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Evaluating the Impact of Tidal Energy in the Cook Inlet on Alaska’s Railbelt Electrical Grid

Evaluating the Impact of Tidal Energy in the Cook Inlet on Alaska’s Railbelt Electrical Grid

Full Title: Evaluating the Impact of Tidal Energy in the Cook Inlet on Alaska’s Railbelt Electrical Grid
Author(s): Marty Schwarz, Ben McGilton, Levi Kilcher, Kelly Gjestvang, and Greg Stark
Publisher(s): National Renewable Energy Laboratory
Publication Date: April 1, 2024
Full Text: Download Resource
Description (excerpt):

This report presents the findings of a case study that evaluates the impact of integrating significant tidal energy generation in the Cook Inlet in Alaska. The case study is part of a series within the “Quantifying the Grid Value of MRE [Marine Renewable Energy] in Early U.S. Markets” project funded by the U.S. Department of Energy (DOE).

The Cook Inlet represents approximately 30% of the total tidal energy in the United States. It is located alongside the Kenai Peninsula, a region serviced by the Homer Electric Association (HEA). HEA constitutes the southernmost portion of Alaska’s Railbelt electricity grid, which in its entirety serves approximately 75% of the state’s population and stretches across southcentral Alaska from Homer in the south to Fairbanks in the north. The Railbelt utilities sold 4,408 gigawatt-hours (GWh) of electricity in 2020, and HEA’s sales were 11% of that (496 GWh). Despite significant natural resources, Alaska is among the states with the highest energy prices. Increasing renewable energy in the region has been proposed to address these high prices. Because of the substantial and highly predictable tidal flow rate in the inlet, along with its proximity to the majority of Alaska’s population, tidal energy generation has been proposed; however, there have been no studies to date that evaluate its potential as part of a mixed energy portfolio from a grid integration perspective.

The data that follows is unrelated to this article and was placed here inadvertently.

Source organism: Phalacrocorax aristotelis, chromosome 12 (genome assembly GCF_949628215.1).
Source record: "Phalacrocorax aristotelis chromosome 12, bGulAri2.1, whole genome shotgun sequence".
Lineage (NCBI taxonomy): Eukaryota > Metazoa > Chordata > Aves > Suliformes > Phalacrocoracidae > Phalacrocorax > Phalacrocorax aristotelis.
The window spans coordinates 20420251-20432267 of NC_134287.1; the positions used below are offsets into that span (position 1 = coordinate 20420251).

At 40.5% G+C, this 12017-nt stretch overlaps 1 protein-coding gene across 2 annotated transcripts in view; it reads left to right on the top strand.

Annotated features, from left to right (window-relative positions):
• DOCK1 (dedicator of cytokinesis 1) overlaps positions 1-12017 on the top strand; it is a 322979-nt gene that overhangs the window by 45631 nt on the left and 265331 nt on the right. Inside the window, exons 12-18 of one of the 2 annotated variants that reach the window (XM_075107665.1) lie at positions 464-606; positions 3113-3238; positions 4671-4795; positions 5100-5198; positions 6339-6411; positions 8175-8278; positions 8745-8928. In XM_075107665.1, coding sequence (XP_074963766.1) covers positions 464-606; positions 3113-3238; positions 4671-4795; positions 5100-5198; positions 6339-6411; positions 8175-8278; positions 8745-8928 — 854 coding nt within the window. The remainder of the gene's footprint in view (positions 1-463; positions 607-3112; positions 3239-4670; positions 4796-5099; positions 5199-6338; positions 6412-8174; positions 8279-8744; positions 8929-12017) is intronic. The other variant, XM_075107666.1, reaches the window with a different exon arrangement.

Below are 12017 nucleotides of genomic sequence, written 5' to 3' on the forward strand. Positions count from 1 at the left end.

This study takes a scenario-based approach to evaluate the tidal energy potential in the Cook Inlet, in which 100–500 megawatts (MW) of tidal energy are integrated into the grid under different infrastructure scenarios. These scenarios include increased energy storage and transmission line upgrades, a “Basecase” scenario with no additional upgrades, and a reference case with no tidal energy.

The project team worked with HEA to develop a model of the entire Railbelt grid in the pricemaker production cost modeling software PLEXOS by Energy Exemplar. The final model closely aligns with the utility’s models. The model simulates 2035 by scaling load and adding new wind, solar photovoltaic (PV), and battery storage plants already undergoing feasibility studies. Table ES-1 lists the plants included at the time of modeling in November 2022. Because of scheduling and review conflicts associated with the DOE Funding Opportunity Announcement for U.S. Tidal Energy Advancement (DE-FOA-0002845), the publication of this report was delayed, and some of these assumptions may require updating in any subsequent modeling and analysis.

All statements and/or propositions in discussion prompts are meant exclusively to stimulate discussion and do not represent the views of, its Partners, Topic Directors or Experts, nor of any individual or organization. Comments by and opinions of Expert participants are their own.

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